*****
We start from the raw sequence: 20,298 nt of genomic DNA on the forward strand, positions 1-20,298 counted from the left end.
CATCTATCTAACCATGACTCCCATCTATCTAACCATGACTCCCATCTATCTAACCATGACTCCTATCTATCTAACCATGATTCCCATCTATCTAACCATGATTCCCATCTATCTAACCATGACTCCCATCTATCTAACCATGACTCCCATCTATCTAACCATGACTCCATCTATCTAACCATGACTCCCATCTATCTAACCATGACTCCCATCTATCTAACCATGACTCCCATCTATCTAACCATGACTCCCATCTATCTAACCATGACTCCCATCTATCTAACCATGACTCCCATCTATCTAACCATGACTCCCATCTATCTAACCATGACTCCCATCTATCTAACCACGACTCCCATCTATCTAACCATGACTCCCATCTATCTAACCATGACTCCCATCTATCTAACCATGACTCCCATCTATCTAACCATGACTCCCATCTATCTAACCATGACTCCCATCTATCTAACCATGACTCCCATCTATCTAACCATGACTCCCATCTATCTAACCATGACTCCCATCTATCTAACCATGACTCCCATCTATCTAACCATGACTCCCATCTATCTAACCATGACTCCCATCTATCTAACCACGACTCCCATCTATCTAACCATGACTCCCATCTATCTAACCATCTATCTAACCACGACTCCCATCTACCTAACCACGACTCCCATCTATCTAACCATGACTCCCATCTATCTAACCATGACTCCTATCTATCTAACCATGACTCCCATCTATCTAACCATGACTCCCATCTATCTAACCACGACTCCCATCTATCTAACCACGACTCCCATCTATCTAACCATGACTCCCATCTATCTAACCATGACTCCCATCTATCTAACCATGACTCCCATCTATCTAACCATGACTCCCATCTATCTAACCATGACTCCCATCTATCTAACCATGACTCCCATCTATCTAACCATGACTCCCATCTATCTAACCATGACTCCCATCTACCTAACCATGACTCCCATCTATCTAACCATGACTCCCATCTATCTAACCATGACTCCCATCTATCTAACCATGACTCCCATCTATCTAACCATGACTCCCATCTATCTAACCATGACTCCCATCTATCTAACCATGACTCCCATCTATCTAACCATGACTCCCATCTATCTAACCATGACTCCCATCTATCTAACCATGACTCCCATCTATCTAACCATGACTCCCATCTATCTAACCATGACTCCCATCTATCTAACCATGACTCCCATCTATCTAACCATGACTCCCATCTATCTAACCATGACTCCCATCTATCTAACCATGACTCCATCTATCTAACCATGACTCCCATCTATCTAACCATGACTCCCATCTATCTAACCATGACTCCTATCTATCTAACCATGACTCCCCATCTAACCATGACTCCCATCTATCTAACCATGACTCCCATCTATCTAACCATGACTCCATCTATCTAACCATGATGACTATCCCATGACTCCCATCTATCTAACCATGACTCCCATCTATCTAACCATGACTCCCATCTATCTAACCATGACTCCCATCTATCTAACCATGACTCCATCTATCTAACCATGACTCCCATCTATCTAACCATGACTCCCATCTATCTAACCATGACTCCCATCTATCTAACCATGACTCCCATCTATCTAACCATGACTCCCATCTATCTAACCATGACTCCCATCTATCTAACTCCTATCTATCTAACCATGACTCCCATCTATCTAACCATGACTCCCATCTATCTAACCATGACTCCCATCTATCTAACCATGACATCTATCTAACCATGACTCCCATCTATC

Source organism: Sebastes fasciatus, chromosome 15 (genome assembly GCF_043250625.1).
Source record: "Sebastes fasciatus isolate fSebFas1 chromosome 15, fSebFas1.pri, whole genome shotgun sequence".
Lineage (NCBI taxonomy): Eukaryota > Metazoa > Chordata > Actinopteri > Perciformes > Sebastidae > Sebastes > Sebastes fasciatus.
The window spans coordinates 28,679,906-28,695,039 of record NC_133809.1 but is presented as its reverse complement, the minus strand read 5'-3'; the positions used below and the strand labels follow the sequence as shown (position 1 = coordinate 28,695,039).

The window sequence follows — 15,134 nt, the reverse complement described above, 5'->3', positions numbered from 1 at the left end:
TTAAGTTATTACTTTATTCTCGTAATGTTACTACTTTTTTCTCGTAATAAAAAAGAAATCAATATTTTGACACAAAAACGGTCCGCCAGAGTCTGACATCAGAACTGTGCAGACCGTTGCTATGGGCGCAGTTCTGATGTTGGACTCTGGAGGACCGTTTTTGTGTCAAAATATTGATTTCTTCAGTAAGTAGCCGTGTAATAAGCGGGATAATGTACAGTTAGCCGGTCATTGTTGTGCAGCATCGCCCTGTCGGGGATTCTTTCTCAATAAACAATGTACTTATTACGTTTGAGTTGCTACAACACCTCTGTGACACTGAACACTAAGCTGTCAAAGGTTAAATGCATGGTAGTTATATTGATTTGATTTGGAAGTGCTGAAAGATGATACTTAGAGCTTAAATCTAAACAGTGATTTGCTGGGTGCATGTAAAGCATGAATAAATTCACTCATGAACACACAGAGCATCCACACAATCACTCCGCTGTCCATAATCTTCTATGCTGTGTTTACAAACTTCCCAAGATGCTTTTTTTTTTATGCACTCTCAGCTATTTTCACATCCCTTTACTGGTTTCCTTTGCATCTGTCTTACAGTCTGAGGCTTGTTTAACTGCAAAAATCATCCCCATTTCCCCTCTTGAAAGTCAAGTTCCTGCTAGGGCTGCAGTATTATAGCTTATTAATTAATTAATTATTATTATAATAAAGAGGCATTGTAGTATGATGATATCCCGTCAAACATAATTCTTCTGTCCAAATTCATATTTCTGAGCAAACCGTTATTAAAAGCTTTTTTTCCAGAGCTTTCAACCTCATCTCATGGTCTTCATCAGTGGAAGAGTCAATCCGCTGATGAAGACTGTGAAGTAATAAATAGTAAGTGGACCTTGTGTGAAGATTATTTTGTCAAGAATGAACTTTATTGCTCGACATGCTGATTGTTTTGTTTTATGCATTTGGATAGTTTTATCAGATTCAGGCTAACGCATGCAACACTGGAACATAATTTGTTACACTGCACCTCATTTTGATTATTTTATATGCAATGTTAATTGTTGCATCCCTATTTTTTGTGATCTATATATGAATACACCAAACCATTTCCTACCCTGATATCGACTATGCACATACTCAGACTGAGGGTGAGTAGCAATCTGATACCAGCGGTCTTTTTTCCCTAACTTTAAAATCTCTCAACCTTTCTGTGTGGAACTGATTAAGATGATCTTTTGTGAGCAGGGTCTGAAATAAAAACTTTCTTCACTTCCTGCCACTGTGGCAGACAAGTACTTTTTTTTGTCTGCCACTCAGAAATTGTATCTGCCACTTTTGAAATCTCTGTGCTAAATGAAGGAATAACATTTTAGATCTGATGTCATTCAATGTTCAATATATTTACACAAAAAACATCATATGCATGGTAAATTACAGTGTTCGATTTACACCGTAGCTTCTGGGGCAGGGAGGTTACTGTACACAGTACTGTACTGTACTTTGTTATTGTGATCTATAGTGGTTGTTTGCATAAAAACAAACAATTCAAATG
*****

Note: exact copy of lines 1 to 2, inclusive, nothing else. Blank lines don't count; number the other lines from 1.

We start from the raw sequence: 20,298 nt of genomic DNA on the forward strand, positions 1-20,298 counted from the left end.
CATCTATCTAACCATGACTCCCATCTATCTAACCATGACTCCCATCTATCTAACCATGACTCCTATCTATCTAACCATGATTCCCATCTATCTAACCATGATTCCCATCTATCTAACCATGACTCCCATCTATCTAACCATGACTCCCATCTATCTAACCATGACTCCATCTATCTAACCATGACTCCCATCTATCTAACCATGACTCCCATCTATCTAACCATGACTCCCATCTATCTAACCATGACTCCCATCTATCTAACCATGACTCCCATCTATCTAACCATGACTCCCATCTATCTAACCATGACTCCCATCTATCTAACCATGACTCCCATCTATCTAACCACGACTCCCATCTATCTAACCATGACTCCCATCTATCTAACCATGACTCCCATCTATCTAACCATGACTCCCATCTATCTAACCATGACTCCCATCTATCTAACCATGACTCCCATCTATCTAACCATGACTCCCATCTATCTAACCATGACTCCCATCTATCTAACCATGACTCCCATCTATCTAACCATGACTCCCATCTATCTAACCATGACTCCCATCTATCTAACCATGACTCCCATCTATCTAACCACGACTCCCATCTATCTAACCATGACTCCCATCTATCTAACCATCTATCTAACCACGACTCCCATCTACCTAACCACGACTCCCATCTATCTAACCATGACTCCCATCTATCTAACCATGACTCCTATCTATCTAACCATGACTCCCATCTATCTAACCATGACTCCCATCTATCTAACCACGACTCCCATCTATCTAACCACGACTCCCATCTATCTAACCATGACTCCCATCTATCTAACCATGACTCCCATCTATCTAACCATGACTCCCATCTATCTAACCATGACTCCCATCTATCTAACCATGACTCCCATCTATCTAACCATGACTCCCATCTATCTAACCATGACTCCCATCTATCTAACCATGACTCCCATCTACCTAACCATGACTCCCATCTATCTAACCATGACTCCCATCTATCTAACCATGACTCCCATCTATCTAACCATGACTCCCATCTATCTAACCATGACTCCCATCTATCTAACCATGACTCCCATCTATCTAACCATGACTCCCATCTATCTAACCATGACTCCCATCTATCTAACCATGACTCCCATCTATCTAACCATGACTCCCATCTATCTAACCATGACTCCCATCTATCTAACCATGACTCCCATCTATCTAACCATGACTCCCATCTATCTAACCATGACTCCCATCTATCTAACCATGACTCCCATCTATCTAACCATGACTCCATCTATCTAACCATGACTCCCATCTATCTAACCATGACTCCCATCTATCTAACCATGACTCCTATCTATCTAACCATGACTCCCCATCTAACCATGACTCCCATCTATCTAACCATGACTCCCATCTATCTAACCATGACTCCATCTATCTAACCATGATGACTATCCCATGACTCCCATCTATCTAACCATGACTCCCATCTATCTAACCATGACTCCCATCTATCTAACCATGACTCCCATCTATCTAACCATGACTCCATCTATCTAACCATGACTCCCATCTATCTAACCATGACTCCCATCTATCTAACCATGACTCCCATCTATCTAACCATGACTCCCATCTATCTAACCATGACTCCCATCTATCTAACCATGACTCCCATCTATCTAACTCCTATCTATCTAACCATGACTCCCATCTATCTAACCATGACTCCCATCTATCTAACCATGACTCCCATCTATCTAACCATGACATCTATCTAACCATGACTCCCATCTATC